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How to Help a Dog’s Arthritis In Cold Weather (7 Vet-Approved Tips)

Ashley Bates

By Ashley Bates

pug dog wearing jacket in snow

Vet approved

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Reviewed & Fact-Checked By

Dr. Amanda Charles

Veterinarian, BVSc GPCert (Derm) MRCVS

The information is current and up-to-date in accordance with the latest veterinarian research.

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Any human being who is aware of what arthritis is knows how miserable it can be. Inclement weather, particularly the cold, can make arthritis flare up and be painful for the sufferer. If your dog has arthritis, you can probably see how much it can affect them—and how it can change depending on environmental factors.

Cold weather is a big trigger for arthritis. But there are measures you can put in place to soothe the symptoms so the two of you can still take walks and go out for potty breaks.

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Why Does the Cold Affect Arthritis?

Anyone with arthritis will know how the cold weather worsens their symptoms, and it’s the same for our arthritic canine companions. Experts aren’t 100% sure what causes this increased discomfort for our dogs but there are a few possible reasons. Cold can make muscles become tense which can add to stiffness, also a drop in air pressure may cause tissues to swell affecting movement. Also sometimes too much inactivity from staying indoors during cold temperatures can actually make matters worse- dogs with arthritic, stiff joints need regular, gentle movement to stretch and warm up their muscles. More on that later.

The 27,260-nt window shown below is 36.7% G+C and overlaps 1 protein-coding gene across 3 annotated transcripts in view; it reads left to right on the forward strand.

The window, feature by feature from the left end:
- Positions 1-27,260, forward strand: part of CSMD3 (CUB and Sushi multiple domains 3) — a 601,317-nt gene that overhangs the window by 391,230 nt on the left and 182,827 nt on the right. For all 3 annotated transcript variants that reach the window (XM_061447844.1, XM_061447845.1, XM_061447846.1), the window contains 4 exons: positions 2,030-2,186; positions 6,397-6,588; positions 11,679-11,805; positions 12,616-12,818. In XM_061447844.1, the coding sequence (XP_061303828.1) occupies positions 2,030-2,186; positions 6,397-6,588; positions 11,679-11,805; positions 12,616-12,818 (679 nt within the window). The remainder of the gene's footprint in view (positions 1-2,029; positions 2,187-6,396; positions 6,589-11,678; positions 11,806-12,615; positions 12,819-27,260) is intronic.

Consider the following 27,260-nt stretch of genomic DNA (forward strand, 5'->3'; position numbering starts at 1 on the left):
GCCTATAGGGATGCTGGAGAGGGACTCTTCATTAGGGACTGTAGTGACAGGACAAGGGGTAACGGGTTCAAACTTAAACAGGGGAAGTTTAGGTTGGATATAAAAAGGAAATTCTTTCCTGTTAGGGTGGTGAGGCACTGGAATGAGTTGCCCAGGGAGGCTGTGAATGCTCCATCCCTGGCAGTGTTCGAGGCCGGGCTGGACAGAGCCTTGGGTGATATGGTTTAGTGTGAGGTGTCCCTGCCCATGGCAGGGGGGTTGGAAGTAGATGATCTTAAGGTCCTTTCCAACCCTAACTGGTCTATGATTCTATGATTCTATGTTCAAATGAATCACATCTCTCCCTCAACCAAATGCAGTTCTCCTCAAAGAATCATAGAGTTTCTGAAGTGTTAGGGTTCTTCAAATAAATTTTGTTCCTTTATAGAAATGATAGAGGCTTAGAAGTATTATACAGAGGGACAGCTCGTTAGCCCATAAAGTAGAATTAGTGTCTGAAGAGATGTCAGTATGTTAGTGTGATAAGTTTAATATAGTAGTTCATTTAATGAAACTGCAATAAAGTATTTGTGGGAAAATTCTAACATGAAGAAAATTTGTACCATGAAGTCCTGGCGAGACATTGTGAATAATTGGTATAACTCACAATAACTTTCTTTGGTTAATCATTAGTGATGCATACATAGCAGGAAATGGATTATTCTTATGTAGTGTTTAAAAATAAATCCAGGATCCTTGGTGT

Cold weather can affect your dog even when they’re not outside directly in the cold. Just the lingering chill can sometimes make the symptoms flare up. That is why taking care of your dog is essential when they are both outside and indoors. Here are some ways to do that.

The 7 Vet-Approved Tips on How to Help a Dog’s Arthritis in Cold Weather

1. Buy Protective Gear

Some dogs have their own winter coat attached to protect them from cold elements. Some examples of this include Huskies, Shiba Inus, and other thick coated dogs. However, many dogs only have a single-layer coat and are more sensitive to colder temperatures.

If your dog is cold and shivering, it can cause the muscles to tense, worsening arthritis pain.

You can select many options when shopping around for dog coverings. You can get creative, and even make your own DIY. There are tons of crochet and material tutorials you can use to create your own dog coat.

It will be even more sentimental that you made it, and you can have fun while at it. If you don’t want to fiddle with all of that, you can always choose a product in-store or online. Sites like Chewy offer sweaters and coats for canines of all sizes.

Before purchasing online, make sure to take your dog’s measurements. Always compare it to the sizing chart to be sure you’re getting the right size of the product.

dog wearing clothes outside in the snow
Image Credit: Pezibear, Pixabay

2. Keep Them Moving

Winter may not be the time for long walks outside but a lot of lying around can actually make stiffness worse. Keeping your dog moving with gentle exercise little and often is ideal. If the weather is too harsh outside then encourage your dog to move around at home. If you have access to a warm dog hydrotherapy pool locally, swimming is one of the best exercises for arthritic joints, at any time of year. Water supports your dog’s body and so lowers strain on the joints , while building muscle and stimulating blood flow.

3. Give Them a Warm Place to Sleep

At night, your dog should have a warm place to stay without drafts and away from windows. You can choose anywhere in the house, just make sure it’s in a cozy area. The bed should work for dogs with arthritis.

Often, orthopedic mattresses work wonders to alleviate some of the pressure on your dog’s joints and keep them comfortable. Memory and orthopedic foam can be very warm while your dog is lying on it, helping them retain heat.

Also, doughnut-shaped beds create an excellent little barrier around your dog to keep them toasty. The type of bed you get your dog should depend on their size and current state of health.

Old dog comfortable on dog bed
Image Credit: Cavan-Images, Shutterstock

4. Get Blankets for Your Dog

Some dogs love blankets, and some dogs don’t. However, if your dog enjoys the added layer of comfort, you can get your dog a few blankets.